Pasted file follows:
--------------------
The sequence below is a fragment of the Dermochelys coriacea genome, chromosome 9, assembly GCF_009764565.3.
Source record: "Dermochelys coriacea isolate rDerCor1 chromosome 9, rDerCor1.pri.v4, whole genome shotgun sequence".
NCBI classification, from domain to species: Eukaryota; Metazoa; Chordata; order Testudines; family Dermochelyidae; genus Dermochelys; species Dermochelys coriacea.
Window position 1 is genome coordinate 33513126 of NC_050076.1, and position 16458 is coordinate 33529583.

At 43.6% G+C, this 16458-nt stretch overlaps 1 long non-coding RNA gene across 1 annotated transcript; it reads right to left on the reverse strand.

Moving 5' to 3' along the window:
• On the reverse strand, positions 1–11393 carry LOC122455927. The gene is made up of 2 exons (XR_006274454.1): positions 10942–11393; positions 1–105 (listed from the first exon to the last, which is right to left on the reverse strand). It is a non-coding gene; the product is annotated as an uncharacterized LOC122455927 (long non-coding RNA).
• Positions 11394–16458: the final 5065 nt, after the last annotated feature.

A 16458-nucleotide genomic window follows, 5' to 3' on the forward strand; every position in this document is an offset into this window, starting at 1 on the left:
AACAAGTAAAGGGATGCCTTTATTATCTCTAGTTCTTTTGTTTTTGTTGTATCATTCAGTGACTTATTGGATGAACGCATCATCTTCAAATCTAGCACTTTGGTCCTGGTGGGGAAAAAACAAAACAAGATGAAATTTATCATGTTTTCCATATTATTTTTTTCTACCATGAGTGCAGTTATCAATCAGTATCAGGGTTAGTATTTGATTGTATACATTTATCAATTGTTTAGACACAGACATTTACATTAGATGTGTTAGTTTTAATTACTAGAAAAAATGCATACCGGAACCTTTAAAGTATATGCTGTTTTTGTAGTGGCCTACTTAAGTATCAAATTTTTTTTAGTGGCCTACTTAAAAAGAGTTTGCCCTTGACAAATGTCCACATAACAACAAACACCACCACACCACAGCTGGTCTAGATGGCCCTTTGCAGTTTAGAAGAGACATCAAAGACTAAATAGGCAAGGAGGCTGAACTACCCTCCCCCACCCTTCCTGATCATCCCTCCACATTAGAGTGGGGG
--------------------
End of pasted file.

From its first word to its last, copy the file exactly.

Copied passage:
The sequence below is a fragment of the Dermochelys coriacea genome, chromosome 9, assembly GCF_009764565.3.
Source record: "Dermochelys coriacea isolate rDerCor1 chromosome 9, rDerCor1.pri.v4, whole genome shotgun sequence".
NCBI classification, from domain to species: Eukaryota; Metazoa; Chordata; order Testudines; family Dermochelyidae; genus Dermochelys; species Dermochelys coriacea.
Window position 1 is genome coordinate 33513126 of NC_050076.1, and position 16458 is coordinate 33529583.

At 43.6% G+C, this 16458-nt stretch overlaps 1 long non-coding RNA gene across 1 annotated transcript; it reads right to left on the reverse strand.

Moving 5' to 3' along the window:
• On the reverse strand, positions 1–11393 carry LOC122455927. The gene is made up of 2 exons (XR_006274454.1): positions 10942–11393; positions 1–105 (listed from the first exon to the last, which is right to left on the reverse strand). It is a non-coding gene; the product is annotated as an uncharacterized LOC122455927 (long non-coding RNA).
• Positions 11394–16458: the final 5065 nt, after the last annotated feature.

A 16458-nucleotide genomic window follows, 5' to 3' on the forward strand; every position in this document is an offset into this window, starting at 1 on the left:
AACAAGTAAAGGGATGCCTTTATTATCTCTAGTTCTTTTGTTTTTGTTGTATCATTCAGTGACTTATTGGATGAACGCATCATCTTCAAATCTAGCACTTTGGTCCTGGTGGGGAAAAAACAAAACAAGATGAAATTTATCATGTTTTCCATATTATTTTTTTCTACCATGAGTGCAGTTATCAATCAGTATCAGGGTTAGTATTTGATTGTATACATTTATCAATTGTTTAGACACAGACATTTACATTAGATGTGTTAGTTTTAATTACTAGAAAAAATGCATACCGGAACCTTTAAAGTATATGCTGTTTTTGTAGTGGCCTACTTAAGTATCAAATTTTTTTTAGTGGCCTACTTAAAAAGAGTTTGCCCTTGACAAATGTCCACATAACAACAAACACCACCACACCACAGCTGGTCTAGATGGCCCTTTGCAGTTTAGAAGAGACATCAAAGACTAAATAGGCAAGGAGGCTGAACTACCCTCCCCCACCCTTCCTGATCATCCCTCCACATTAGAGTGGGGG